Travel corridors offered summer holiday hopes for Britons following months of cancellations amid lockdown. However, despite the Government’s frequent warnings that travel bans could be reinstated at any time, many Britons were left floundering following the sudden U-turn on travel to Spain on July 25.
Following a sudden surge of coronavirus cases across the country, the Foreign and Commonwealth Office (FCO) deemed it necessary to reinstate its ban on “all but essential travel”.
Furthermore, holidaymakers currently sunning it up in the hotspot now faced 14 days of mandatory quarantine and the subsequent knock-on effects of that on their return home.
Meanwhile, those with impending plans were suddenly left in disarray.
Now, as more travel bans begin to pop up – with three more reinstated on Thursday evening alone, travel experts have shared their insights with Express.co.uk as to how holidaymakers can protect themselves and save their money.
The good news is, whether your trip is cut short or obliterated altogether, in many instances those who booked some types of holiday are protected.
“When it comes to holidays, customers need to understand that they are financially protected if they have booked an ATOL protected package,” explains Craig Ashford, director of communications for travel agency TravelUp.
“This now means that they can be offered a Credit Voucher which will carry that ATOL protection for when they next book their holiday.
“This is a great support for many travel companies and travel agents and I would urge those in a position to take a credit voucher to do so.”
Of course, given the current climate, not all holidaymakers can afford to think about travel in the future.
“If customers are looking for a refund they must be aware that their package holiday may have been put together by an agent,” he continues.
“This means that the ATOL protected package holiday may have a flight with an airline such as Ryanair and refunds have been known to be notoriously slow.
“This is due to the airlines being slow on processing refunds and the fact is that when a customer books 9/10 the money for the flight is passed on to the airline within a short space of time if not immediately.
“The agent does not hold this money, it is sat with the airline. Very few agents have the ability to refund before the monies are received from the airline.”
Regardless of the situation though, speaking directly to a travel agent seems to be the way to go.
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It’s a sentiment echoed by Kelly Cookes, leisure direct for independent travel agent group Advantage Travel Partnership.
“My main piece of advice would be to speak to you your local travel agent for trusted advice. We’ve worked hard to ensure our travel agent members have the most up-to-date information in terms of the ever-changing government advice,” she said.
Despite the sudden changes to travel advisories though, after months of time at home, many Britons are feeling a touch of wanderlust and may still be keen to get away.
Though travel is still possible, Mr Ashford warns there is likely turbulence ahead.
“The coming months are going to be turbulent with continual change and this is going to affect everyone involved in travel,” he said.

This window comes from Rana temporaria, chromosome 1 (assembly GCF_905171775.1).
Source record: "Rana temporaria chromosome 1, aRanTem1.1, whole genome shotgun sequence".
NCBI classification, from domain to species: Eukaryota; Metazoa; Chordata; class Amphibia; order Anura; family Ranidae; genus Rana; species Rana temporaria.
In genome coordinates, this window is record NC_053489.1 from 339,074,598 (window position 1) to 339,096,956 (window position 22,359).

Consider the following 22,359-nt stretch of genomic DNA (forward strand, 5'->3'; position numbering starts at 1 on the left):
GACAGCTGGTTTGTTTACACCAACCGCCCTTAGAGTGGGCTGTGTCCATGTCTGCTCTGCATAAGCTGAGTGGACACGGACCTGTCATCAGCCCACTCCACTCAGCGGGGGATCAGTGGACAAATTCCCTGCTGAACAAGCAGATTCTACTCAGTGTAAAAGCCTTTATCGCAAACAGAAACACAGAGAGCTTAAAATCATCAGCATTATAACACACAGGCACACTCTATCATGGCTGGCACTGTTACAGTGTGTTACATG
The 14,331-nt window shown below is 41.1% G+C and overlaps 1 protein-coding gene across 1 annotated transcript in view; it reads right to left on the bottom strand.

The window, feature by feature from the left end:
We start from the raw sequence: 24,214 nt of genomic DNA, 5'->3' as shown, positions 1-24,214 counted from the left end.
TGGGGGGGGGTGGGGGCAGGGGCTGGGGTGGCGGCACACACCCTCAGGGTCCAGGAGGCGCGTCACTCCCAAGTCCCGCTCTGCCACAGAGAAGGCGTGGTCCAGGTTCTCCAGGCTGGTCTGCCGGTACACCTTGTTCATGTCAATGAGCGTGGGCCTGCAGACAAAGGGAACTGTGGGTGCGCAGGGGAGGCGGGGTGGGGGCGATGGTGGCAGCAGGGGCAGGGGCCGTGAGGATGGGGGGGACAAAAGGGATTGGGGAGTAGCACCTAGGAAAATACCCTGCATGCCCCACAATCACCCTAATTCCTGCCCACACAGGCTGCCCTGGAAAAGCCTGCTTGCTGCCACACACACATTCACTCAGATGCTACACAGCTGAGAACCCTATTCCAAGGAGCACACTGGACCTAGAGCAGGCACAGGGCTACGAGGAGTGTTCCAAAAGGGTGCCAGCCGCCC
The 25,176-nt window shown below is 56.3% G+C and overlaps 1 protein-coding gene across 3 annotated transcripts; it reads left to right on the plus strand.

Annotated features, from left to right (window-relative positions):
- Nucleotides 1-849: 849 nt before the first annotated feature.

“Customers, Hoteliers, Airlines, airports, Tour Operators, in the resort business, restaurants, shops and Travel Agents like TravelUp.
“It is only with every element of travel pulling together will we see any return to normality and the fact is we do not know when that will be.”
Speaking on Sky News, Chancellor Rishi Sunak emphasised the Government’s stance on travel.
Following the reinstatement of three new travel bans, he said: “If we need to take action as you’ve seen overnight we will of course not hesitate to do that, and we’re doing that to protect people’s health.”
For those still eager to travel, ATOL protection could be their saving grace.
“I’d recommend booking an ATOL bonded or package holiday with your agent, that way you’re entitled to a full refund under the package travel regulations if elements of the holiday aren’t provided as required – for example, cancellation due to change in government advice,” said Ms Cookes.
She added: “My advice would be to approach travel with flexibility in mind. We are in a situation where things can change very quickly, as we’ve seen recently with Spain.”
Travel Advantage Partnership is also heralding the travel industry to commit to a “48-hours Flexi” policy for consumers which Ms Cooke’s explains would allow customers to “change a booking with no fee when their holiday is impacted by new Government advice.”
Furthermore, travel insurance is more important than ever, as Seamus McCauley, editor in chief of Holiday Extras points out.
“Currently, extra uncertainty in the travel market makes travel insurance more crucial than ever,” he said.
“Getting travel insurance as soon as a trip is booked ensures the traveller is covered if plans change, so they can book with confidence that their trip is protected if anything goes wrong.”
However, regardless of policies in place, the experts say that staying up-to-date on relevant FCO updates is the most crucial thing for those planning a holiday.
“Customers need to follow the FCO advice, whether they believe it to be correct or not,” said Mr Ashford.
“The main issues arise when travel insurance comes in to play. To my knowledge, there is not a travel insurance policy available at present that will cover you should anything go wrong in resort if you have not heeded the advice of the FCO.”
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